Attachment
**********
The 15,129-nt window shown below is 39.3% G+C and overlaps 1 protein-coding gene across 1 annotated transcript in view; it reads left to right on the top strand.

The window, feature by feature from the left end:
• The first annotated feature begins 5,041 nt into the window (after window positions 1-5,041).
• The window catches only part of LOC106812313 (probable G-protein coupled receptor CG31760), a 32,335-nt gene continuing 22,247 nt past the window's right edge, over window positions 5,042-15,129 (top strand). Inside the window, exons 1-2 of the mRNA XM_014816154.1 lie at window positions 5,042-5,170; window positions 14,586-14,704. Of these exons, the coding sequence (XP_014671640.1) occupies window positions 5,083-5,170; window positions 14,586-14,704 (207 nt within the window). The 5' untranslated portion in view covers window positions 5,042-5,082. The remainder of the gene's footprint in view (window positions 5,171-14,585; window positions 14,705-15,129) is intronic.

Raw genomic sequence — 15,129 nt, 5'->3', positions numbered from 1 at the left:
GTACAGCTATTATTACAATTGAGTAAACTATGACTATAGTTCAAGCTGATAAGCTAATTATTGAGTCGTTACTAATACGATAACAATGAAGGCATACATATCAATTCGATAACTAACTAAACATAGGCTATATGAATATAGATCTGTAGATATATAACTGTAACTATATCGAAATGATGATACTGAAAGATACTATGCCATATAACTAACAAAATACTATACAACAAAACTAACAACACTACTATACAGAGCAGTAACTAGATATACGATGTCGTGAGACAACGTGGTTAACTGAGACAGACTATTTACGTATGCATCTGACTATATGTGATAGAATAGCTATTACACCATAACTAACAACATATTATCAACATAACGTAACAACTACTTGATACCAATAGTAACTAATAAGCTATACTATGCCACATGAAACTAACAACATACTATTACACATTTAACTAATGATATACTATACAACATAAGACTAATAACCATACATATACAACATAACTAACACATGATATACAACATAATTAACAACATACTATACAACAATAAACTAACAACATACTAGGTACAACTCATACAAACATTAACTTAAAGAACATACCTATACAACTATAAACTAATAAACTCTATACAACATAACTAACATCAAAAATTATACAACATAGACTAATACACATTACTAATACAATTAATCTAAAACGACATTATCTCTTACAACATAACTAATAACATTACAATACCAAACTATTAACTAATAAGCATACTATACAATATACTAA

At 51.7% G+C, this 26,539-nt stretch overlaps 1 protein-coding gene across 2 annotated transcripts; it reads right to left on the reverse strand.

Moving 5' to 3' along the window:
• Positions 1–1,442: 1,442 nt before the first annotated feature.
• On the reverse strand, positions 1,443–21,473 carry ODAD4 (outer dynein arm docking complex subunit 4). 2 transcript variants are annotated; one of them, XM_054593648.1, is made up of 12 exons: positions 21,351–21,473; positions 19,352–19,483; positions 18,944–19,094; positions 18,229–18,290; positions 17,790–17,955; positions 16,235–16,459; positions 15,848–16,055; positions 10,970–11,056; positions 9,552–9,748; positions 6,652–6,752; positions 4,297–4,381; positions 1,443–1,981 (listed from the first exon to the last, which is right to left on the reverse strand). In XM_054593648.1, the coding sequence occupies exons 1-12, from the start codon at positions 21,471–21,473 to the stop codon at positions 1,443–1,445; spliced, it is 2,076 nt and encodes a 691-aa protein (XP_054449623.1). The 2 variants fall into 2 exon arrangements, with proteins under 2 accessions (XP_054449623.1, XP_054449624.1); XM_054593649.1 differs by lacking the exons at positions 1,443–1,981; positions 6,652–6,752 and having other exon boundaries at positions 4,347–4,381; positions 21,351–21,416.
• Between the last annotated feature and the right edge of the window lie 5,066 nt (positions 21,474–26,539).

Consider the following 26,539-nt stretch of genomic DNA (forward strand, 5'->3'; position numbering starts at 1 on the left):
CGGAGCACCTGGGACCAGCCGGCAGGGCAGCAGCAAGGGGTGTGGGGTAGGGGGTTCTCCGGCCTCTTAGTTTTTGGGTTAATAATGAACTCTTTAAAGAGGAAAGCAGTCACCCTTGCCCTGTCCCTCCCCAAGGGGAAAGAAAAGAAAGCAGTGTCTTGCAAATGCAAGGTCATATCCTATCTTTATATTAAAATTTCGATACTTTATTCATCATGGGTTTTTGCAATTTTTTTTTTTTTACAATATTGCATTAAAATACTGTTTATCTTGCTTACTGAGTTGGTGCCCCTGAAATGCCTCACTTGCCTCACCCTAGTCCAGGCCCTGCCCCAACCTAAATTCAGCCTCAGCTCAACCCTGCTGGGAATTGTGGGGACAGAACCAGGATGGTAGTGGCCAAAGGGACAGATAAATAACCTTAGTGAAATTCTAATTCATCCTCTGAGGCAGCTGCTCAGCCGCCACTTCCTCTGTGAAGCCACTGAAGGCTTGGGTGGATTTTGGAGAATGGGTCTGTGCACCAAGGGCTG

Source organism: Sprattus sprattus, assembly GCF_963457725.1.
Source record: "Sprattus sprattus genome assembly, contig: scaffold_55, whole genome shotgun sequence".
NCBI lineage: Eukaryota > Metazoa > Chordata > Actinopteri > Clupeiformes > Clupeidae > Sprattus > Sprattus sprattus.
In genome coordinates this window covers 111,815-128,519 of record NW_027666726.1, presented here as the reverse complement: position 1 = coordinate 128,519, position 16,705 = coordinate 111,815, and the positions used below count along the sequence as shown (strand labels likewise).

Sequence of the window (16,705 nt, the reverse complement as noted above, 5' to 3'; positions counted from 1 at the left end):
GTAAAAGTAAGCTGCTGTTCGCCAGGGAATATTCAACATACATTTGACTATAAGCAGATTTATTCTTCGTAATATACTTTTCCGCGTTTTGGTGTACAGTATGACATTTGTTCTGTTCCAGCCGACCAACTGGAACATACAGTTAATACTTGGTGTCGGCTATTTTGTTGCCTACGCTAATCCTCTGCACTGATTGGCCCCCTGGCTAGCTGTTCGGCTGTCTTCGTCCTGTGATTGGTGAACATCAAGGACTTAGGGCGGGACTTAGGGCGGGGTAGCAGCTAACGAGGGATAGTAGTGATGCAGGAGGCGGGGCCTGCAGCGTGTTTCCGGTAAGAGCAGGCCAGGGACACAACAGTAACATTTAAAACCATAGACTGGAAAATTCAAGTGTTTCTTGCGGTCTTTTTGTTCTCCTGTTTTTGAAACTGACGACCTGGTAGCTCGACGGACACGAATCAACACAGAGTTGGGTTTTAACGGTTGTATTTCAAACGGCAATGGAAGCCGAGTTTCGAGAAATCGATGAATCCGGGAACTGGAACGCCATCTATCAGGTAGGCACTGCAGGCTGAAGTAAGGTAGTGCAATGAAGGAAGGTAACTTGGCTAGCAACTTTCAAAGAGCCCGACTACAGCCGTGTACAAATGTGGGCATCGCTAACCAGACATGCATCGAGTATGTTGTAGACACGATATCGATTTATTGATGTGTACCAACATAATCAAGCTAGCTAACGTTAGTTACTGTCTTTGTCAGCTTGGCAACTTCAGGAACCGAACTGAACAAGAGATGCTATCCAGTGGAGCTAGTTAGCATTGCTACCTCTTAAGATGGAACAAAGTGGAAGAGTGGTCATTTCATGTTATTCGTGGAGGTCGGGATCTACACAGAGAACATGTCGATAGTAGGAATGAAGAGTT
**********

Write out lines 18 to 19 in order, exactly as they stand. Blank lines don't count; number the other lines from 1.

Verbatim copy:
Sequence of the window (16,705 nt, the reverse complement as noted above, 5' to 3'; positions counted from 1 at the left end):
GTAAAAGTAAGCTGCTGTTCGCCAGGGAATATTCAACATACATTTGACTATAAGCAGATTTATTCTTCGTAATATACTTTTCCGCGTTTTGGTGTACAGTATGACATTTGTTCTGTTCCAGCCGACCAACTGGAACATACAGTTAATACTTGGTGTCGGCTATTTTGTTGCCTACGCTAATCCTCTGCACTGATTGGCCCCCTGGCTAGCTGTTCGGCTGTCTTCGTCCTGTGATTGGTGAACATCAAGGACTTAGGGCGGGACTTAGGGCGGGGTAGCAGCTAACGAGGGATAGTAGTGATGCAGGAGGCGGGGCCTGCAGCGTGTTTCCGGTAAGAGCAGGCCAGGGACACAACAGTAACATTTAAAACCATAGACTGGAAAATTCAAGTGTTTCTTGCGGTCTTTTTGTTCTCCTGTTTTTGAAACTGACGACCTGGTAGCTCGACGGACACGAATCAACACAGAGTTGGGTTTTAACGGTTGTATTTCAAACGGCAATGGAAGCCGAGTTTCGAGAAATCGATGAATCCGGGAACTGGAACGCCATCTATCAGGTAGGCACTGCAGGCTGAAGTAAGGTAGTGCAATGAAGGAAGGTAACTTGGCTAGCAACTTTCAAAGAGCCCGACTACAGCCGTGTACAAATGTGGGCATCGCTAACCAGACATGCATCGAGTATGTTGTAGACACGATATCGATTTATTGATGTGTACCAACATAATCAAGCTAGCTAACGTTAGTTACTGTCTTTGTCAGCTTGGCAACTTCAGGAACCGAACTGAACAAGAGATGCTATCCAGTGGAGCTAGTTAGCATTGCTACCTCTTAAGATGGAACAAAGTGGAAGAGTGGTCATTTCATGTTATTCGTGGAGGTCGGGATCTACACAGAGAACATGTCGATAGTAGGAATGAAGAGTT